This was going to have to stop, she reminded herself, giving herself one last wave for good measure, and then tucked her hands away. After all, she had a reputation to preserve. The magazines said she wore a chastity belt under her tight-fittin' jeans and was so clean that she squeaked when she walked. Elizabeth didn't mind the talk one bit. Her music fans ate it up, and in Elizabeth's mind, that chastity belt was worth its weight in gold -- gold records that is. Still, her reputation had one drawback – men saw it as a challenge.
Like the exotic looking driver of the car she'd crumpled. Hopefully he'd contact her assistant and let Elizabeth pay for the damage and then she could put the whole matter behind her. After all, she wasn't here to puddle at the feet of some dark stranger. She had a wedding to sing for, a woebegone cousin to cheer up, and two weeks worth of R&R.
Her chastity belt was staying right where it was, because there wasn't a place in her life for hot-looking strangers who took darn-foolish chances…
..even if he could overheat her with a glance.
Her hand started fanning all over again.
The Preston study was an impressive testament to the legacy of Quest stables, the stables that Hugh Preston had built from scratch, one winner at a time. Dark wooden bookshelves lined the walls, filled with a combination of business books and racing books, the same skills that had made Quest Stables one of the largest racing operations in Kentucky. Hugh had handed over the reins to his son Thomas a long time ago, but Hugh was still active in the process, picking out horses with the same eye for a winner.
As Demetri waited for the old man to arrive, his gaze wandered over the room and all the racing memorabilia that it contained. A trophy case was filled with the old-style, two-handled cups that had been awarded so long ago, and pictures of the horses that had raced under the Quest name. The green walls were covered with framed news clippings of the stable's winners. And now, all that history, the Preston legacy, was in doubt.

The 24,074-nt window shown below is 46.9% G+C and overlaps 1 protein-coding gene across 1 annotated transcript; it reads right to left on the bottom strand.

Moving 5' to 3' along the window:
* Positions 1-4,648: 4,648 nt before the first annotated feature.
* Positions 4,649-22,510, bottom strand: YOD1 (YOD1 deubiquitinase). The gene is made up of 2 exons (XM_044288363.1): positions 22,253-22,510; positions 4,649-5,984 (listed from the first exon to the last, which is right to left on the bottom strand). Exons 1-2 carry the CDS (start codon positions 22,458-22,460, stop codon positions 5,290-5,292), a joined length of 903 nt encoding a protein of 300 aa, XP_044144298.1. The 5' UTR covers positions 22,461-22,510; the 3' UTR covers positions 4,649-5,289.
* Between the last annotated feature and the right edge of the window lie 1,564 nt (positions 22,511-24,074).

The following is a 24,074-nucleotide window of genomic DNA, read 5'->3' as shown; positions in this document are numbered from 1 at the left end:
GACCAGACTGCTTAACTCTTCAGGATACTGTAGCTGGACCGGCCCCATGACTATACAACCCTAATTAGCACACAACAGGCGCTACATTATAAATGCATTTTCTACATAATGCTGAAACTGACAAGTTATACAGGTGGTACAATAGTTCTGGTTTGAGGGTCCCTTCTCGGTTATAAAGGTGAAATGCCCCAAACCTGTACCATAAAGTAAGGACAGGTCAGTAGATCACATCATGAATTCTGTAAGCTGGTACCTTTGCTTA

Not if Demetri could help it.
As a rule, Demetri didn't play Sir Galahad well. Racing was a solitary occupation, moving from place to place. When the cars hit the track, friends turned to competitors, never a good idea. And as for his family, all that was left was his father, and he didn't speak to Demetri unless he was forced to. It made for a solitary life.
Yet Hugh Preston had always been there for Demetri -- a lot of the times with a sharp rebuke, or a grizzled shake of the head. A poor substitute for family, but Demetri would take what he could get. And for his friend, Demetri would wear the Sir Galahad mantel, no matter how bad it fit.
“There's a tow-truck dragging a cracked up car from my drive, and I'm certain it belongs to you. You, a prize-winning Formula Gold driver, with a slew of records behind you. Which leaves me scratching my head, wondering how it came to be gotten in such poor shape?”
Demetri turned and greeted the old man with a one-armed slap against the shoulder. At eighty-seven, Hugh Preston still moved with the hurried pace of a much younger man, and spoke in a voice that was almost musical, with long-ago traces of an Ireland brogue, the hard swagger of Brooklyn, and the meandering drawl of Kentucky, all blended together in one.
“The accident wasn't my fault,” defended Demetri, although technically, if someone wanted to split hairs, or argue over ‘facts' than yeah, he probably shared some of the burden of responsibility, or most of it.
Hugh settled his frame in a leather chair and poured out two glasses of bourbon. “That's what the guilty ones always say,” he said, taking a long sip of bourbon, and ending with a contended sigh.
“It'll take a few weeks for my engineering team to repair, but Louisville in the fall has a certain appeal.” A blond appeal, with wide blue eyes and a smart mouth. A smart, extremely kissable mouth….
Nope. Not going there.
“Hopefully you're driving skills will improve before the race next week. Are you coming to the dinner tomorrow?”
“I don't know,” answered Demetri, because Preston social events were different from the social events of the racing circuit. On the circuit, Demetri was on display, a showman for the cause. The Prestons would expect merely the man, and Demetri wasn't comfortable when the mere man was on display. Some things were best left in the dark.